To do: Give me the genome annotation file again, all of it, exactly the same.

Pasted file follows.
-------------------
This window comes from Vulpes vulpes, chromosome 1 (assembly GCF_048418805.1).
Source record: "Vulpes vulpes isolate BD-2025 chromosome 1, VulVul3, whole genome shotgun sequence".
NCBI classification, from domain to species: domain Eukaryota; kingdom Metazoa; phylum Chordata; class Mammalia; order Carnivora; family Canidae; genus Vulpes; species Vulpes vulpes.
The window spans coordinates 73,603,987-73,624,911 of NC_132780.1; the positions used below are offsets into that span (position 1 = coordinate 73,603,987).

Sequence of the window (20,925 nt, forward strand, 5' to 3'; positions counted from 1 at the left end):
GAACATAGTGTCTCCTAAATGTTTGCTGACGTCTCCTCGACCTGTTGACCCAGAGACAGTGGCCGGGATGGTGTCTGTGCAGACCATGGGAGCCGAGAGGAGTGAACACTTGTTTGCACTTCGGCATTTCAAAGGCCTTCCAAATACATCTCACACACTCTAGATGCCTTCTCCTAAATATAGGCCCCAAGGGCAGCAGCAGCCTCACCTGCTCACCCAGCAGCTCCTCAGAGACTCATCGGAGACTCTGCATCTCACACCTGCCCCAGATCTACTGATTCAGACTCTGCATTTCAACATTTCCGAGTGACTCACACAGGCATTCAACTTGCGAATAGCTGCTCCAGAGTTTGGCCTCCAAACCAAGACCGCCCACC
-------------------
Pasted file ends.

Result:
This window comes from Vulpes vulpes, chromosome 1 (assembly GCF_048418805.1).
Source record: "Vulpes vulpes isolate BD-2025 chromosome 1, VulVul3, whole genome shotgun sequence".
NCBI classification, from domain to species: domain Eukaryota; kingdom Metazoa; phylum Chordata; class Mammalia; order Carnivora; family Canidae; genus Vulpes; species Vulpes vulpes.
The window spans coordinates 73,603,987-73,624,911 of NC_132780.1; the positions used below are offsets into that span (position 1 = coordinate 73,603,987).

Sequence of the window (20,925 nt, forward strand, 5' to 3'; positions counted from 1 at the left end):
GAACATAGTGTCTCCTAAATGTTTGCTGACGTCTCCTCGACCTGTTGACCCAGAGACAGTGGCCGGGATGGTGTCTGTGCAGACCATGGGAGCCGAGAGGAGTGAACACTTGTTTGCACTTCGGCATTTCAAAGGCCTTCCAAATACATCTCACACACTCTAGATGCCTTCTCCTAAATATAGGCCCCAAGGGCAGCAGCAGCCTCACCTGCTCACCCAGCAGCTCCTCAGAGACTCATCGGAGACTCTGCATCTCACACCTGCCCCAGATCTACTGATTCAGACTCTGCATTTCAACATTTCCGAGTGACTCACACAGGCATTCAACTTGCGAATAGCTGCTCCAGAGTTTGGCCTCCAAACCAAGACCGCCCACC